In the Line of Duty is the introduction of the Tok'ra and specifically Jolinar who is mentioned repeatedly throughout the duration of the series. The episode itself it kind of thin, but it introduces and lays a foundation for later story lines.
Prisoners is more intense & will keep you guessing until the end. The crew is stranded on a prison planet because of crimes they unknowingly committed. They manage to rescue themselves by befriending another convict who was also seemingly misconvicted. Exciting end and lots of potential for future plots.
The Gamekeeper episode is rather shallow & not up to usual Stargate standards. Once again I felt like I was watching a take off on an old Star Trek episode. Still a couple of good episodes and one outstanding one make this DVD well worth the money! ... Read more


16. Stargate SG-1 Complete Seasons 1-6
Director: Martin Wood, Mario Azzopardi, Amanda Tapping, Jim Kaufman, Ken Girotti, Dennis Berry, Andy Mikita, Chris McMullen, William Waring, Jeff Woolnough, Peter F. Woeste, Jonathan Glassner, Peter DeLuise, Allan Eastman, Allan Lee (II), Charles Correll, Duane Clark, Brad Turner, David Warry-Smith, Bill Corcoran
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17. Las Vegas: Then & Now
Director: Peter O'Fallon, Greg Yaitanes, Paul Shapiro, Tucker Gates, Frederick King Keller, Guy Norman Bee, Perry Lang, Peter Markle, Craig Zisk, David Solomon (II), Daniel Sackheim, Kevin Hooks, Timothy Busfield, Robert Duncan McNeill, Michael Grossman, Michael W. Watkins
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5-0 out of 5 stars Las Vegas: Then And WOW!
This DVD has three separate sections, each lasting approximately 45 minutes. "Stories From The Strip" begins with a brief history of Las Vegas, from the legalization of gambling and prostitution, to the era of Benjamin 'Bugsy' Siegel and the Flamingo Hotel. This is followed by the arrival of Howard Hughes, which began the era of the corporate takeover of the casinos. Steve Wynn began buying properties and opened the Mirage in 1988, among the first of the hotels with a specific theme. Later he opened Treasure Island, a more family friendly casino. Steve Wynn's latest creation is the beautiful Bellagio, the most opulent casino in the current era of the megaresort. Speaking of megaresorts, the Venetian hotel is also profiled. A brief mention of adult entertainments and the proliferation of wedding chapels nicely completes this section.

"Destination: The Strip" also beings with a brief history of Las Vegas. This is followed by a brief history of Sin City's world class entertainers, including the always popular showgirls. The swinging era of Frank Sinatra, Dean Martin, and Sammy Davis, Jr. (the Rat Pack) is followed by the greatest entertainer who ever lived, Elvis Presley. Wayne Newton, Siegfied and Roy, Lance Burton (an excellent magician) and Danny Gans (a great comedian and impressionist) are also mentioned. The Bellagio, Mandalay Bay, Circus Circus and the Rio Hotel are featured for their unique offerings to visiting tourists. A visit to the natural beauty of Red Rock Canyon makes a nice contrast to the glitz and glamor of Las Vegas. "Thrill Rides, Las Vegas Style" is the bonus feature. It shows the Big Shot ride on the top of the Stratosphere tower, as well as the roller coaster outside of the New York, New York casino. Bungee jumping, water slides and helicopter rides are among some of the other thrill rides featured in this section. It's an interesting extra to go along with the main sections of this well made DVD. ... Read more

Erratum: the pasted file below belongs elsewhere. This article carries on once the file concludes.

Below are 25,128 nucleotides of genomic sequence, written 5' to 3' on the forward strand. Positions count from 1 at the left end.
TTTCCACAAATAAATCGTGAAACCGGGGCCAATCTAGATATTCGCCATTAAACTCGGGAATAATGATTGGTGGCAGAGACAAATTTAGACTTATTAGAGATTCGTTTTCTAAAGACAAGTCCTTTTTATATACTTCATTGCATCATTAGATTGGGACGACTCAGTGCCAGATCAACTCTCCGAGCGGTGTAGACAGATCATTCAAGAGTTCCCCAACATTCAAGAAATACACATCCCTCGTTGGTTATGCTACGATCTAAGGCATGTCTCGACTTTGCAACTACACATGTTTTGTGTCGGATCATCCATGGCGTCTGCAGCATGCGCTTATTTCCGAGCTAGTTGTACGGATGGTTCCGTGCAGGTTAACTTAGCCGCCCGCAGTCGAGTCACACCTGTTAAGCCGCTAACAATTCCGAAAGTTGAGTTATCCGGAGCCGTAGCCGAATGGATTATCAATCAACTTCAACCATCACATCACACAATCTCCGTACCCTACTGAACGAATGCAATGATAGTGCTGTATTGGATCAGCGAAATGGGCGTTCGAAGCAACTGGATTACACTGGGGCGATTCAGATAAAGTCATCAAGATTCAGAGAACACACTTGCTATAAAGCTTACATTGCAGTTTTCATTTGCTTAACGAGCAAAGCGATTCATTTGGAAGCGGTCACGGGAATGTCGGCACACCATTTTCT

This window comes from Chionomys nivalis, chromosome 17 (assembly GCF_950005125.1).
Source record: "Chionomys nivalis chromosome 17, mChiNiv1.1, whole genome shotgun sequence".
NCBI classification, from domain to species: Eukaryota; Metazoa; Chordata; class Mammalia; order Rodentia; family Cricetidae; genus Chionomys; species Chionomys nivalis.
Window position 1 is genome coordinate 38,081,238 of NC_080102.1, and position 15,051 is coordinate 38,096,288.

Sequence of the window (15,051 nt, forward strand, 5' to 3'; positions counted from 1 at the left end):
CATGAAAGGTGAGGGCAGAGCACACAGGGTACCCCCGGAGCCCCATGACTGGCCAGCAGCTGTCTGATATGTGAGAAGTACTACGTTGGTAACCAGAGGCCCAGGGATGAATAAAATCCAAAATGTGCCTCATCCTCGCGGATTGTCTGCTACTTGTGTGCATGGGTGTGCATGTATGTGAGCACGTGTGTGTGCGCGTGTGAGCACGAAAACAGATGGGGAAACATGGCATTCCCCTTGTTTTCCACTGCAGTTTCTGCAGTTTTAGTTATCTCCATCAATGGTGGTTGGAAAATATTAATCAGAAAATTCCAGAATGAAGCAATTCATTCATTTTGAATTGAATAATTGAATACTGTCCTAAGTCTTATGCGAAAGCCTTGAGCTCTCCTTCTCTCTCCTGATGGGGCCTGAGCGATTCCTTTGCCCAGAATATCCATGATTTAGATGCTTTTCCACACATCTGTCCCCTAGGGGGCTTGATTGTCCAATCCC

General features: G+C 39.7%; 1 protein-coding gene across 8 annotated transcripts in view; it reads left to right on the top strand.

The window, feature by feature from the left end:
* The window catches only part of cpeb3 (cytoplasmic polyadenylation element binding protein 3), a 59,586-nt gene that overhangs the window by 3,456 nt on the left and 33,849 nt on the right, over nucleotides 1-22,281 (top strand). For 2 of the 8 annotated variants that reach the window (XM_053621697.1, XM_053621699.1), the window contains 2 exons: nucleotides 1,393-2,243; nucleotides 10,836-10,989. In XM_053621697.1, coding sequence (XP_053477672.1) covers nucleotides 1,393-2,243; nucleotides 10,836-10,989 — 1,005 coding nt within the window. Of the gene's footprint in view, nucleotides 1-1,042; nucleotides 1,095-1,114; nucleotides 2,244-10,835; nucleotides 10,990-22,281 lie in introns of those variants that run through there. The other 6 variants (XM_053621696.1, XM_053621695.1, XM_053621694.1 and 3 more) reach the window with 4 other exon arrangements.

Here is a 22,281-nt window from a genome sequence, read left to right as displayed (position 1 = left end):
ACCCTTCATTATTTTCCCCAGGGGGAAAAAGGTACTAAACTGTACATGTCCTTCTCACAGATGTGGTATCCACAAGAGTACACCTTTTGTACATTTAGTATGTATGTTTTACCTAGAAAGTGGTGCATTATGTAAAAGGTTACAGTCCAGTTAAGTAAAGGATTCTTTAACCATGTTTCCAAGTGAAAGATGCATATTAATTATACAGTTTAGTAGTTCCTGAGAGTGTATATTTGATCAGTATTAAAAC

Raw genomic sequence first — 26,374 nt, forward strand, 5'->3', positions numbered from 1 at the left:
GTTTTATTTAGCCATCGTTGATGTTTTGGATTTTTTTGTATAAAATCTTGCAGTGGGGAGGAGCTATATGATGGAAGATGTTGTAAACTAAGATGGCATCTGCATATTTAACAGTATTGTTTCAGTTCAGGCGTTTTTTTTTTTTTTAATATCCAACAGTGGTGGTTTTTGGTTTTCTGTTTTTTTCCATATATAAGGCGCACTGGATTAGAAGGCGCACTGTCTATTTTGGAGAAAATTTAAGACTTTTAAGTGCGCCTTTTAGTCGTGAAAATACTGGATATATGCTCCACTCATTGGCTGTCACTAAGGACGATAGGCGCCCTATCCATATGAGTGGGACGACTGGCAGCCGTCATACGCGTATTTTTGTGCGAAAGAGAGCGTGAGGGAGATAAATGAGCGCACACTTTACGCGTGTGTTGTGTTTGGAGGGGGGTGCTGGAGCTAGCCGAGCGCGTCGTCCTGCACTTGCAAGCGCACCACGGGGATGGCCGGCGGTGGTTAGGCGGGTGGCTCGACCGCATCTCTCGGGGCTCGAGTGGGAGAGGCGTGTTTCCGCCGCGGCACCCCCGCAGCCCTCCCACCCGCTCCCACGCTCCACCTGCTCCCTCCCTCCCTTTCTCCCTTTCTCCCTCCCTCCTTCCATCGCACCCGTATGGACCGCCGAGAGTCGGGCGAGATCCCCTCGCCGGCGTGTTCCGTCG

18. Stargate SG-1 Season 3, Vol. 2
Director: Martin Wood, Mario Azzopardi, Amanda Tapping, Jim Kaufman, Ken Girotti, Dennis Berry, Andy Mikita, Chris McMullen, William Waring, Jeff Woolnough, Peter F. Woeste, Jonathan Glassner, Peter DeLuise, Allan Eastman, Allan Lee (II), Charles Correll, Duane Clark, Brad Turner, David Warry-Smith, Bill Corcoran
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19. Stargate SG-1 Season 2, Vol. 2
Director: Martin Wood, Mario Azzopardi, Amanda Tapping, Jim Kaufman, Ken Girotti, Dennis Berry, Andy Mikita, Chris McMullen, William Waring, Jeff Woolnough, Peter F. Woeste, Jonathan Glassner, Peter DeLuise, Allan Eastman, Allan Lee (II), Charles Correll, Duane Clark, Brad Turner, David Warry-Smith, Bill Corcoran
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5-0 out of 5 stars developing story lines
Five great episodes on this DVD develope some of the existing story lines and explore new territory.
Ep. 5, Need, is about chemical dependancy and overcoming a god-complex.
Ep. 6, Thor's Chariot, is a great episode and further developement of the story of the alien race that protects Earth. One of the 2 episodes that make this disk worth buying.
In Ep. 7, Message in a Bottle, the team brings home an "artifact" that decides to take over Earth.
Ep. 8, Family, revisits the planet Chulak in order to save Teal'C's son. Unfortunately he doesn't want to be rescued, and endangers the team and the planet Earth.
Ep. 9, Secrets, is a double plot episode that brings back Daniel Jackson's wife as he attempts to save her from the Goa'uld that has taken her for a host. At the same time Carter & O'Neill are off in Washington to receive a medal for what they did in Ep. 1, The Serpent's Lair. While there O'Neill is confronted by a reporter who threatens to blow the cover on the Stargate program, and Carter is confronted by a dying father who wants her to quit what she's doing to pursue her dream of becoming an astronaut. Key points of this episode are the introduction of Jacob Carter who plays prominently in later episodes, and Daniel finally getting to see his wife again. This episode is THE reason to buy this disk.